Of course, you’re right, Josh and Asa… in a manual car it makes more sense, and those with a passion for cars (and, even more, motorcycles!) would indeed make use of this dial. Though IIRC, didn’t one use one’s ear to keep track of the right moment to shift? I do miss the manual shift, but with traffic jams being so common, the benefits kinda paled…

      Incidentally, on my automatic you still don’t need the tachometer to tell what gear you’re in – Mazda used a belt-and-suspenders approach and threw in a digital readout of the current gear as well. No amount of complexity is too good for our customers!

    4. 4 charlie

      actually, when i race my corvette on the track, the tach is used and the speedo is never used. most special purpose race cars i’ve ever seen do not have a speedo. around town, i use the tach to control gas mileage.

      i also race in something called auto-cross, which uses stock and normal daily driver cars as track cars, and i don’t think tachs are useless there either. it would be hard to make them optional on normal cars, and the manufacturer can’t know what the end use is going to be.

    5. 5 Igor

      Tacho is most usefull thing on a dashboard in manual shift vehicle, even in everyday trafic. I would rather sacrifice fuel consumption gauge, which is quite useless anyway, than a Tacho. Altough in your average MPV you could put a smaller version, it does not have to be that big and take up big part of dashboard.

    6. 6 Rob

      Another critical use for a tach is if the car is ever stuck. If the wheels are pulling without resistance (ice/mud) you need to be careful not to over-rev the engine when trying to get out.

    7. 7 abalastow compendium

      The Tach is also useful for diagnosis. I can tell some thing about my engine by the RPM it idles at or I can tell if the AC compressor has just kicked in, or if it’s about to stall. It is useful when shifting as many modern cars have very good sound insulation. I can tell when my tires have broken loose in the snow. It is necessary to prevent over-revving while engine braking. Also, some of use drive spiritedly everyday.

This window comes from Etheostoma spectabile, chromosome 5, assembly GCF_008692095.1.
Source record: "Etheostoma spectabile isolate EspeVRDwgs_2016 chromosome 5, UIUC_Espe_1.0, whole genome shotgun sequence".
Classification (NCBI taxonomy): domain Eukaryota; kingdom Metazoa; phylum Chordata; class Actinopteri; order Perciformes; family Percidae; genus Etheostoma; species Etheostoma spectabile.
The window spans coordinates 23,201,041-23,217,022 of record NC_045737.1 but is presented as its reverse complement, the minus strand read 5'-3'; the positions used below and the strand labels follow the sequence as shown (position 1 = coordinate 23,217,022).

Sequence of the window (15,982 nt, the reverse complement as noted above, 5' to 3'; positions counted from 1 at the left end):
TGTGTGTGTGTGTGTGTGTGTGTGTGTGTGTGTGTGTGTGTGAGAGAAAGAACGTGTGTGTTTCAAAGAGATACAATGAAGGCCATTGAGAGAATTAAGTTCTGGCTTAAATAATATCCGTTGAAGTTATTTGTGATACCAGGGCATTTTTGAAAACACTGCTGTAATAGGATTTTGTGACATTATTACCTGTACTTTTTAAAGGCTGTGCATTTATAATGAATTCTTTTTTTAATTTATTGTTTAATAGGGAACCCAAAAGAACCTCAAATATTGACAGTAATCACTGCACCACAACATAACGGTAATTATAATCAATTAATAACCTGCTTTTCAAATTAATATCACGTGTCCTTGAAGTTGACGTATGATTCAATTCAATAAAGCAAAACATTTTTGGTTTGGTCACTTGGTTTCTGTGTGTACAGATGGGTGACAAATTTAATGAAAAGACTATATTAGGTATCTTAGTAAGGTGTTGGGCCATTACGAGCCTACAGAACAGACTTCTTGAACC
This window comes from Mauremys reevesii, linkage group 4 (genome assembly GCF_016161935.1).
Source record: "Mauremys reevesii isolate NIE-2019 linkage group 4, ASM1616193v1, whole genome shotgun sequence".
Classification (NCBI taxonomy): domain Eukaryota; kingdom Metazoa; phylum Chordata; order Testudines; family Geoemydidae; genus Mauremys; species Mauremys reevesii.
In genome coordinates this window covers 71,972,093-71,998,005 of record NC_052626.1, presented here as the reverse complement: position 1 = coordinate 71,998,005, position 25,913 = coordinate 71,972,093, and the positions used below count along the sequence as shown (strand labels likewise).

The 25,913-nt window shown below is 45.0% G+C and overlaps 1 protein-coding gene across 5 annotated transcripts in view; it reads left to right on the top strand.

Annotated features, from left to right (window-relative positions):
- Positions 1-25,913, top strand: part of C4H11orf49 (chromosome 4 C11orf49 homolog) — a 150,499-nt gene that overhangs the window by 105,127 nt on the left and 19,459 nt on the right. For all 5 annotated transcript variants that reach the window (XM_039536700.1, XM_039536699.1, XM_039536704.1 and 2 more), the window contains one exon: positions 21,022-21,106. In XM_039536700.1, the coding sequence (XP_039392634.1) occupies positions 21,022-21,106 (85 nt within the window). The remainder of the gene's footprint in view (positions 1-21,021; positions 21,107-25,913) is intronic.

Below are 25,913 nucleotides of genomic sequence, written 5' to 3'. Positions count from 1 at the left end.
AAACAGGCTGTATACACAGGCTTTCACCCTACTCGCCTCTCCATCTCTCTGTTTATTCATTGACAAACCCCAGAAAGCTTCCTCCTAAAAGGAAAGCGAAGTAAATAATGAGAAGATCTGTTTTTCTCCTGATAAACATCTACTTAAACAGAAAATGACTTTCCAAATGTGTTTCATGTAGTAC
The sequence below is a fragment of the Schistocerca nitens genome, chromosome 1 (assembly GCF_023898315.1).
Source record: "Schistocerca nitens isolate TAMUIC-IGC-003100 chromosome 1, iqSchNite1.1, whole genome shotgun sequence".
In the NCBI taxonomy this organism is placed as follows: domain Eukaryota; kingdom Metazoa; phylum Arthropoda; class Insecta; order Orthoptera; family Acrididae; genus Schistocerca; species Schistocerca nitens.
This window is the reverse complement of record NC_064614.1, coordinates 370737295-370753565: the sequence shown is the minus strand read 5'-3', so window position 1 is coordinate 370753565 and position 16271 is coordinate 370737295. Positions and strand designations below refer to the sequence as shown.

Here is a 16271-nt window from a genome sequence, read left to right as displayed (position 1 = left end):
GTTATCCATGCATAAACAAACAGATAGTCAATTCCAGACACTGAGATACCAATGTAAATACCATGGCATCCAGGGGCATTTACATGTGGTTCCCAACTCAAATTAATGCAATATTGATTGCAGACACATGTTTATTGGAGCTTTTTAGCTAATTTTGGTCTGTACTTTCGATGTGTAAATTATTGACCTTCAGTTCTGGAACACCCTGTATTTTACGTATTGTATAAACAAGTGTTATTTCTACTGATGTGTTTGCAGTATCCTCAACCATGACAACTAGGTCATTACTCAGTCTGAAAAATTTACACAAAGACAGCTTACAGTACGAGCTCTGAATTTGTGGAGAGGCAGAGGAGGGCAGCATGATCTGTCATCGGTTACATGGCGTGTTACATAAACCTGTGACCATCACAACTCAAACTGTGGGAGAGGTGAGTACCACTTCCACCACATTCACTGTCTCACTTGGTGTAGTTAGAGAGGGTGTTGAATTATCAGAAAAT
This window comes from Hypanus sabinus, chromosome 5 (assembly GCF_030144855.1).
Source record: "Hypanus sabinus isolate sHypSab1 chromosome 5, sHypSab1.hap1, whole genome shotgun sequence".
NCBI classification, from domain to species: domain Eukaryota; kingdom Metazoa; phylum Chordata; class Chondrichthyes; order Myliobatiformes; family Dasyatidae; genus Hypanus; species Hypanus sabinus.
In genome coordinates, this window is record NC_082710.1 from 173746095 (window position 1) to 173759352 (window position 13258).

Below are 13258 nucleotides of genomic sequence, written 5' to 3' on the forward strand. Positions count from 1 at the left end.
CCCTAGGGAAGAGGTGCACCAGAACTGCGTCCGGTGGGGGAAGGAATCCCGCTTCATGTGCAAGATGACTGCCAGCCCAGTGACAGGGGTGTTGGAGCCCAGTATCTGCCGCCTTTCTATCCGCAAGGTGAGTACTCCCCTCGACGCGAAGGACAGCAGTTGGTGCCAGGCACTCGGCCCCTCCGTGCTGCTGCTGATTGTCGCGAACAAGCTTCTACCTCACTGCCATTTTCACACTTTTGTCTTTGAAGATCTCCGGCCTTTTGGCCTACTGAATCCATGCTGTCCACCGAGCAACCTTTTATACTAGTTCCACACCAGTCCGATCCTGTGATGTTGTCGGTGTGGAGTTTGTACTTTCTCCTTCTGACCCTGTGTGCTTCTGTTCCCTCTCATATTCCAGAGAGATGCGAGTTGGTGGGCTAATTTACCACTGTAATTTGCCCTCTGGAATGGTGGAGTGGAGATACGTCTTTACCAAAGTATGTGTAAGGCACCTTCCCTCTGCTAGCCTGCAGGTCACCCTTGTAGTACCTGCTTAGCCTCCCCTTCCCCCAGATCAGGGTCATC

8. 8 kipp taylor

      I stumbled across this letter looking for more tach information. I have
      an automatic now and I ordered a tach today. I don’t hear as well as some people and I need the tach to tell me what the wheels are doing on ice &snow and to tell me if the transmission is slipping before it gets bad and costly to repair. The people who make cars have a little more on the ball that the author of tachs are wasted space. Kipp

    9. 9 justin

      The tach is wuite useful for cruize control.

      There have been many times I will set the cruize control based on the tach in order to save fuel.

      It’s nice to know when dropping 3mph puts you a gear higher and saves almost 10% fuel efficiency.

    10. 10 Rob H

      I don’t think the fuel gage is that useful. I don’t even have one on my motorcycle….A low fuel light is enough, really.

      The tach is as important as the speedo IMHO, especially in a manual shift car.

      Actually my wife’s 2000 neon doesn’t have a tach, but we use a an obd2 reader to get the engine speed :)

    11. 11 Havnar

      If there is 1 thing that’s usefull in a car, it would be the tachometer!

      People saying it isn’t are in fact themselves not usefull in (or in fact near) a car.

    12. 12 jdawg

      The tachometer in a automatic car can help diagnose transmission problems, you can tell if the car is shifting properly or slipping!